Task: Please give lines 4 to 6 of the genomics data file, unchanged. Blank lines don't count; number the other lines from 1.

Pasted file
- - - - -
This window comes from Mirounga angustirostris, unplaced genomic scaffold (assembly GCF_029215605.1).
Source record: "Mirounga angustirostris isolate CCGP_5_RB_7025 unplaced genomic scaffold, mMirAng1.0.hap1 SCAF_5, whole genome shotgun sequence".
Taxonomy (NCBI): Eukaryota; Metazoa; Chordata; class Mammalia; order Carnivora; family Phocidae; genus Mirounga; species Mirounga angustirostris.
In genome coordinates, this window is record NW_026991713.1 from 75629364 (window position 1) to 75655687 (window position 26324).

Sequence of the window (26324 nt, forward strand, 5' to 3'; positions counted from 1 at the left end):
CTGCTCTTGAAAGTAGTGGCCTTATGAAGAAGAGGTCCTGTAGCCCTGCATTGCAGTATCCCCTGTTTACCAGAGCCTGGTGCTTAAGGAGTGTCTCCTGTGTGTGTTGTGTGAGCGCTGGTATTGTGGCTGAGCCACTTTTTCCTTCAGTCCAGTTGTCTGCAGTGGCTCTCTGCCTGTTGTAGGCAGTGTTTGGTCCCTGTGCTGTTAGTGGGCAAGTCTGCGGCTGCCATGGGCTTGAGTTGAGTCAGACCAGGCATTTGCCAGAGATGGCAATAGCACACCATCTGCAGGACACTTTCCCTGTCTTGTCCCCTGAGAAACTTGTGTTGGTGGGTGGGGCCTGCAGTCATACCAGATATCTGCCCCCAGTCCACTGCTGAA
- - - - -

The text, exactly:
In genome coordinates, this window is record NW_026991713.1 from 75629364 (window position 1) to 75655687 (window position 26324).

Sequence of the window (26324 nt, forward strand, 5' to 3'; positions counted from 1 at the left end):
CTGCTCTTGAAAGTAGTGGCCTTATGAAGAAGAGGTCCTGTAGCCCTGCATTGCAGTATCCCCTGTTTACCAGAGCCTGGTGCTTAAGGAGTGTCTCCTGTGTGTGTTGTGTGAGCGCTGGTATTGTGGCTGAGCCACTTTTTCCTTCAGTCCAGTTGTCTGCAGTGGCTCTCTGCCTGTTGTAGGCAGTGTTTGGTCCCTGTGCTGTTAGTGGGCAAGTCTGCGGCTGCCATGGGCTTGAGTTGAGTCAGACCAGGCATTTGCCAGAGATGGCAATAGCACACCATCTGCAGGACACTTTCCCTGTCTTGTCCCCTGAGAAACTTGTGTTGGTGGGTGGGGCCTGCAGTCATACCAGATATCTGCCCCCAGTCCACTGCTGAA